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longhauler
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RE: Air Canada Landing Accident In Halifax Part 2

Sun Apr 05, 2015 3:59 am

Quoting bmacleod (Reply 51):
After this accident I've heard some new talk about AC A320s being cursed - regarding the Airbus scandal..

Wow ... that was more than 25 years ago ... quite a long lasting curse. But, the bottom line is that had Air Canada purchased the competing airframe at the time, the B737-400, it would have been obsolete 15 years ago. Whatever the reason, AC clearly made the right choice.
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Thenoflyzone
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RE: Air Canada Landing Accident In Halifax Part 2

Sun Apr 05, 2015 11:20 am

Quoting A346Dude (Reply 40):
Thanks for checking Longhauler, but now I'm really confused. My (also current) Jeppesen account shows a LOC (BACK CRS) Z OR NDB RWY 26 and a LOC (BACK CRS) Y RWY 26 for YYR, both revised 12 Sept 2014.These are also viewable on fltplan.com, and I see one for YGK as well. Does anyone have a Canada Air Pilot to check?

As per current CAPs

YYR does indeed have a LOC BC approach published for runway 26.
YJT also has a LOC BC approach published for runway 09.

Quoting KELPkid (Reply 29):
Anyone know how to get ahold of the approach plate (electronically) for the LOC approach in question? I know how to do that for US airports, but not Canada...I'd love to see what the MDA for the approach was

MDA for the LOC 05 approach at YHZ is 740 ft (277 AGL), 1 SM vis required.

Though the MDA needs to be corrected for cold temps. (something pilots never do, btw !)

Quoting A346Dude (Reply 40):
but now I'm really confused. My (also current) Jeppesen account shows a LOC (BACK CRS) Z OR NDB RWY 26 and a LOC (BACK CRS) Y RWY 26 for YYR, both revised 12 Sept 2014

Maybe longhauler, and therefore AC, has a company policy to not fly LOC BC approaches, which might explain why their JEPP contract prevents them from seeing any LOC BC approach plates when they log in.

Wouldn't be surprised if this is the case. When we had BC approaches in YOW and YQB, you wouldn't believe the number of times certain carriers would try to intercept the front course while cleared for the LOC BC approach...  

It's also happened several years ago at YUL with a B747, when a certain carrier that shall go nameless, tried to intercept the front course of said localizer, when it was a BC approach. That sure gave the NIMBY's something to talk about......

I can see how it is a safety issue and why carriers would ban such approaches based on their SMS policies.

Quoting Kaiarahi (Reply 30):
The last LOC(BC) approaches in Canada were only decommissioned in 2014.

Not all of them, not yet anyways.

NavCan implemented its ILS replacement program starting in 2009, and it's going to last until 2017. All the new ILS's that will be installed are front course only, and dont have a BC. So there probably still are some LOC BC approaches scattered across the country. As i said, there definately is at YYR and YJT.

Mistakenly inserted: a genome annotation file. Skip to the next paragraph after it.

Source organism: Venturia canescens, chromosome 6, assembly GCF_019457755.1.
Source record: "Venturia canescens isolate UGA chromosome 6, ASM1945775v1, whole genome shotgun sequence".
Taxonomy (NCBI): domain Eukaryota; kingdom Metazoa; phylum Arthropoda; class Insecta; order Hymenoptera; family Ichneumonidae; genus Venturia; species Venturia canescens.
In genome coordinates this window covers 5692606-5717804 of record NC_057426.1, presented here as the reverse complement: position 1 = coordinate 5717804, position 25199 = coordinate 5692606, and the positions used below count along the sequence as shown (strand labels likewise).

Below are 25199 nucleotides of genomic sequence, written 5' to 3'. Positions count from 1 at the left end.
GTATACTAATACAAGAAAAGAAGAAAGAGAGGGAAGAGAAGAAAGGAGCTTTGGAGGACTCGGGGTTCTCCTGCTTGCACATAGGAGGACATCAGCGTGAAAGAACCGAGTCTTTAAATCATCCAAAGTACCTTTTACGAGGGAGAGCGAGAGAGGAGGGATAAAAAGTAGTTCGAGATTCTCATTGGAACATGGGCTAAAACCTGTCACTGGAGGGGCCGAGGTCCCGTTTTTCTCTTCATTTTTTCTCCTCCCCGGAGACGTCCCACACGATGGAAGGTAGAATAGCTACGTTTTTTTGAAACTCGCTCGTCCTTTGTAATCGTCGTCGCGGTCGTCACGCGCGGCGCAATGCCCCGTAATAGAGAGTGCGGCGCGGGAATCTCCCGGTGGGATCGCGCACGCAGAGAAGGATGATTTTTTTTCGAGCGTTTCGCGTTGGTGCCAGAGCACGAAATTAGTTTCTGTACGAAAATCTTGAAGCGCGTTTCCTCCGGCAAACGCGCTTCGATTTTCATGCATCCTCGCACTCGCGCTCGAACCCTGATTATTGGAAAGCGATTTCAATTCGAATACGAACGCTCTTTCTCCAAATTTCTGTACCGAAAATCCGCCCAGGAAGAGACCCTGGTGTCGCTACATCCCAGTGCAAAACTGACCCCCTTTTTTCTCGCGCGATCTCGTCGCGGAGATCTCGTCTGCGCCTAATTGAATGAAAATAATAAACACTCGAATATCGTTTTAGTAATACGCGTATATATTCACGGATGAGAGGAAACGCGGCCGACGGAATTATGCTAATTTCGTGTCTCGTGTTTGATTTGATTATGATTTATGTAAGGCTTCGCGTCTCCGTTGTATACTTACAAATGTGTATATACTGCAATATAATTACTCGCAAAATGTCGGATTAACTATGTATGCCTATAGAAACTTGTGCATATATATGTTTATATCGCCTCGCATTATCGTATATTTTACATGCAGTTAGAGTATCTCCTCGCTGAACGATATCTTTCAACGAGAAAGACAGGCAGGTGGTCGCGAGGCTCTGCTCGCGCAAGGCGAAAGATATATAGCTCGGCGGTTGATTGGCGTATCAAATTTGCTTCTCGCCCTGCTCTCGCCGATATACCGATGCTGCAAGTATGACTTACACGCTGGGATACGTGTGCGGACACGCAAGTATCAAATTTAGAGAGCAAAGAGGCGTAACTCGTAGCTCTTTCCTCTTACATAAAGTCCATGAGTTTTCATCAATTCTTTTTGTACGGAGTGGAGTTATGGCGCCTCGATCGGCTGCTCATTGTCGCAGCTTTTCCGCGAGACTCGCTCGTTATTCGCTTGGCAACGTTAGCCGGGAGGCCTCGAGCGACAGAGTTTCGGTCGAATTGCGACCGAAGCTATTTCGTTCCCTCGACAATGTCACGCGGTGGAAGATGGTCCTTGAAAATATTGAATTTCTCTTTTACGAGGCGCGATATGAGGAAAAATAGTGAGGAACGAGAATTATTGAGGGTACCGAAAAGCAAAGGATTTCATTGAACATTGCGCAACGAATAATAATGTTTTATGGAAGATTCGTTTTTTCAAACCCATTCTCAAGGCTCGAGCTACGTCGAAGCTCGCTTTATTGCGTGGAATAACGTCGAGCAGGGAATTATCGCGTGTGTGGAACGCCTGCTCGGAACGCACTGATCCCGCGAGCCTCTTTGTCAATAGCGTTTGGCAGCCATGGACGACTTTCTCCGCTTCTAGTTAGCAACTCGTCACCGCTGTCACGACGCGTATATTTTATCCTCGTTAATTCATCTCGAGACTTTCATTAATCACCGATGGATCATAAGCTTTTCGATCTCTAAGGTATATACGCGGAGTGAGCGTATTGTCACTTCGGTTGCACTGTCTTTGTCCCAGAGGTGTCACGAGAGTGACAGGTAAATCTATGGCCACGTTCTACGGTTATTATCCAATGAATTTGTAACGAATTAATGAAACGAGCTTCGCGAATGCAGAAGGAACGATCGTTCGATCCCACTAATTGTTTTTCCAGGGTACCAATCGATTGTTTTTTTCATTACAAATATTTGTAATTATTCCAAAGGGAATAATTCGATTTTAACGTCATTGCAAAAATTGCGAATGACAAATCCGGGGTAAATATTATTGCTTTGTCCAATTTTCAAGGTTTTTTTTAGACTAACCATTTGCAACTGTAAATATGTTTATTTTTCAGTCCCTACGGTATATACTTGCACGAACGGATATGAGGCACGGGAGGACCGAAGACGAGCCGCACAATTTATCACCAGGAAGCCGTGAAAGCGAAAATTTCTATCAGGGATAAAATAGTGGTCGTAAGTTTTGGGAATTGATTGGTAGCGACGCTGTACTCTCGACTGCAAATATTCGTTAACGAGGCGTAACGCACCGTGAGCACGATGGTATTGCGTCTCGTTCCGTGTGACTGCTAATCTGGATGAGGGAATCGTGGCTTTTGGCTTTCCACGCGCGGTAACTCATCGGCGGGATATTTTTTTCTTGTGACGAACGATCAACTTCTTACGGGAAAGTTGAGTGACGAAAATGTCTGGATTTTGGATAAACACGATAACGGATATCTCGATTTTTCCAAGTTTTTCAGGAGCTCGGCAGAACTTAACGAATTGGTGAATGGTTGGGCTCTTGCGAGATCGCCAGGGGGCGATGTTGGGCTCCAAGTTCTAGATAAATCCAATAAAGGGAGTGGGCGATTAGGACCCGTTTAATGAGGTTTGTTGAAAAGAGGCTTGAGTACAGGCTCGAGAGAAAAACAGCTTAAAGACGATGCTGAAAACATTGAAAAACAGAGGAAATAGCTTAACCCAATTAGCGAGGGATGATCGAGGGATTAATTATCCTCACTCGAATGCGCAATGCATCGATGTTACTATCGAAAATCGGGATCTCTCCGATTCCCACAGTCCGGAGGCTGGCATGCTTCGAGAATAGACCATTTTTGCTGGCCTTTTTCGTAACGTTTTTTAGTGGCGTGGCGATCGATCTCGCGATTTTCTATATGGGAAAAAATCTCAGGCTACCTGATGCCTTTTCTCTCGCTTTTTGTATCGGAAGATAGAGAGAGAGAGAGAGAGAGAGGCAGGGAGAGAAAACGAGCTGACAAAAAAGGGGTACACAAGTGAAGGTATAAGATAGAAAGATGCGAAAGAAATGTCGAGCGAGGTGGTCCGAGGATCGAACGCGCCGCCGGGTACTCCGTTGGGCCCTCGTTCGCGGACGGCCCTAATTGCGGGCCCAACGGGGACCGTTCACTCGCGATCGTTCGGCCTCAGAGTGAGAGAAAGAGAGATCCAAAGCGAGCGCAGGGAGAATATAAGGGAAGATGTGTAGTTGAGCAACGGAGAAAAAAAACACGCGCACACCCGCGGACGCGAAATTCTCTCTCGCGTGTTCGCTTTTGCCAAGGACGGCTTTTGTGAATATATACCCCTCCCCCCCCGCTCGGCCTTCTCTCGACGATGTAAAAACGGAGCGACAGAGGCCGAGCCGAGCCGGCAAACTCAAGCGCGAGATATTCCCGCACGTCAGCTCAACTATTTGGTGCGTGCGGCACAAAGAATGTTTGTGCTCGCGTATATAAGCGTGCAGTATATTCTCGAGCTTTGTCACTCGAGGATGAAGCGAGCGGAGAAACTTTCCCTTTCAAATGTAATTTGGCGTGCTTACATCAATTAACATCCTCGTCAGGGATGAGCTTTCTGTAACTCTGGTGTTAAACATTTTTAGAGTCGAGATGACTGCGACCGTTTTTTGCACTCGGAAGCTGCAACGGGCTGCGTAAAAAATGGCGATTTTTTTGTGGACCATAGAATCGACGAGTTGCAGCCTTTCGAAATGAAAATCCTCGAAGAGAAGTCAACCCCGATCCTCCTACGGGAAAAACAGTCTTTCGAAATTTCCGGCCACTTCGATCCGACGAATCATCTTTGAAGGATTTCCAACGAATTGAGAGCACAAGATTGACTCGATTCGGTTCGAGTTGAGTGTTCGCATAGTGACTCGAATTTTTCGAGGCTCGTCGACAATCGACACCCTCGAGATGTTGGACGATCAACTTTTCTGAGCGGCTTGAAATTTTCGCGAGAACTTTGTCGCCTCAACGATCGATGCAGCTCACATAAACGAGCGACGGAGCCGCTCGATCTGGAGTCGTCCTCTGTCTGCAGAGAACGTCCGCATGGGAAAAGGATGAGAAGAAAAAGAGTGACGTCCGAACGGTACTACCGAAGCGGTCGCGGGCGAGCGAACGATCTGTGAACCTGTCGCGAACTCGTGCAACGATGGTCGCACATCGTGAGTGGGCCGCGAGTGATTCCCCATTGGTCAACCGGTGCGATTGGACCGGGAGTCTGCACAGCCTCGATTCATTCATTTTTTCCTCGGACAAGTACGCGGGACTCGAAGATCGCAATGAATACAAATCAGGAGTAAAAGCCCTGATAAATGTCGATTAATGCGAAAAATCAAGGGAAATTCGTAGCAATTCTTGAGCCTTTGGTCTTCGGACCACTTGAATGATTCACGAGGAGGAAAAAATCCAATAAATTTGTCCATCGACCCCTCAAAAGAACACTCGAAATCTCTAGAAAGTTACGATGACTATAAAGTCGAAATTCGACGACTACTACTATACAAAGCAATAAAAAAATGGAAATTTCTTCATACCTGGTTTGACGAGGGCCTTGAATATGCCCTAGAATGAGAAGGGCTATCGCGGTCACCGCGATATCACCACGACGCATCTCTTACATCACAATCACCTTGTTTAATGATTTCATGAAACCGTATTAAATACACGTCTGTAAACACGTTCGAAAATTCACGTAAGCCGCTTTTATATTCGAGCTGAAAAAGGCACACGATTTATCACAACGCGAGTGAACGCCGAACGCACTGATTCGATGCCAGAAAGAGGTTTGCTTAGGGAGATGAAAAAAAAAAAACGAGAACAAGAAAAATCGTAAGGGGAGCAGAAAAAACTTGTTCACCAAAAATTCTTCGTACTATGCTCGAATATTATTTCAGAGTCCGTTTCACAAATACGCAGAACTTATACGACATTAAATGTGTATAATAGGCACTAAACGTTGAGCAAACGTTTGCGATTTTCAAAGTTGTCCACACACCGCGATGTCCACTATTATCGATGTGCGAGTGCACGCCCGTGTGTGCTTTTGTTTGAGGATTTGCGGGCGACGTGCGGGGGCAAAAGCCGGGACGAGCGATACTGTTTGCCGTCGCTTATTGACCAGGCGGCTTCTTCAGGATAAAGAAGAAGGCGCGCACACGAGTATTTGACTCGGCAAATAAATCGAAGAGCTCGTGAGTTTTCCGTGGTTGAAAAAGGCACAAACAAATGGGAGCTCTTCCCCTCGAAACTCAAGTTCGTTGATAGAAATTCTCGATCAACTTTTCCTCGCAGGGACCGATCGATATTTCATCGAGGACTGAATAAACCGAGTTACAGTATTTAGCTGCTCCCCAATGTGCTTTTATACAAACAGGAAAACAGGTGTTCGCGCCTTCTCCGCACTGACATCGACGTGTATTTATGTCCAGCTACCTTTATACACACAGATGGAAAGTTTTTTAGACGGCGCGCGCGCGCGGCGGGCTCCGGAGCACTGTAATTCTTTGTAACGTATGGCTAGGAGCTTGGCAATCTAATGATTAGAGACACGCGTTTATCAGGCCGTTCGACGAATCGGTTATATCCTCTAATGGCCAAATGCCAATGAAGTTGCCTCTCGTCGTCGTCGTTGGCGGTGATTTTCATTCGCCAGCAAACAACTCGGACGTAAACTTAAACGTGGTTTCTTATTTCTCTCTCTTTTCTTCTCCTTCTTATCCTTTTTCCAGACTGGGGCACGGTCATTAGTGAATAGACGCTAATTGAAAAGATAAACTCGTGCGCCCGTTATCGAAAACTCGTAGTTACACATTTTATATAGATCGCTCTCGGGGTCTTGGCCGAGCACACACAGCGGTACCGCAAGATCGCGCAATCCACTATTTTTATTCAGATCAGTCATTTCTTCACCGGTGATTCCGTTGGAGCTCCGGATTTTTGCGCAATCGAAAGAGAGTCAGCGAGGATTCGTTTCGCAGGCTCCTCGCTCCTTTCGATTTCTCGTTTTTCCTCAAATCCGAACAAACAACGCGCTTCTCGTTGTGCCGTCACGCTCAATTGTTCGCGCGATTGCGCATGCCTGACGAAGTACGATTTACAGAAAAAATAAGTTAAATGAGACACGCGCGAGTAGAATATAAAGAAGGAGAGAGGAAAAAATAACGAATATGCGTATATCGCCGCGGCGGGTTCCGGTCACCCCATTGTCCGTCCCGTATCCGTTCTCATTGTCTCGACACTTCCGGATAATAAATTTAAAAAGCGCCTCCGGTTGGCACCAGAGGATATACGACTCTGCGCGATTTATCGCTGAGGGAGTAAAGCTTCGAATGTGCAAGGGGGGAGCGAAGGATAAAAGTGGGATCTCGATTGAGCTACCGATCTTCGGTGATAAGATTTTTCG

Several ILS and LOC are left for replacement, including ones at YYT (CAT III on rwy 11), YXX, YLW, YYF, YYZ, YTZ, YVR and YCG.

DND airports such as YYR or YTR aren't affected by this program.

[Edited 2015-04-05 04:43:44]
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beechnut
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RE: Air Canada Landing Accident In Halifax Part 2

Sun Apr 05, 2015 1:36 pm

Quoting longhauler (Reply 52):
Wow ... that was more than 25 years ago ... quite a long lasting curse. But, the bottom line is that had Air Canada purchased the competing airframe at the time, the B737-400, it would have been obsolete 15 years ago. Whatever the reason, AC clearly made the right choice.

Very true. As for an Airbus curse at AC... well so far AC's busses haven't killed a soul and have been around for nearly a quarter century. Whoever put the hex on them clearly hasn't been very effective!!!

As for this accident, I think all pilots, even humble PPLs like myself are saying "there but for the grace of God go I". A very good friend who flies RJs for Jazz and occasionally borrows my spam can was in YHZ the morning after the accident, and that's more or less what he told me. He refuses to speculate on the cause. He said "it could have happened to any of us". I'm sure this accident will have many slices of cheese to analyze.

Beech
 
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longhauler
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RE: Air Canada Landing Accident In Halifax Part 2

Sun Apr 05, 2015 1:41 pm

Quoting thenoflyzone (Reply 53):

Maybe longhauler, and therefore AC, has a company policy to not fly LOC BC approaches, which might explain why their JEPP contract prevents them from seeing any LOC BC approach plates when they log in.

That is the only possible explanation. I would have thought that selecting the "all charts" option would have shown everything available, but they may still only go as far as the contract covers, as you suggest. And you are right, it is Air Canada SOP not to perform LOC (BC) approaches.
Just because I stopped arguing, doesn't mean I think you are right. It just means I gave up!
 
SpaceshipDC10
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RE: Air Canada Landing Accident In Halifax Part 2

Sun Apr 05, 2015 2:08 pm

Quoting bmacleod (Reply 51):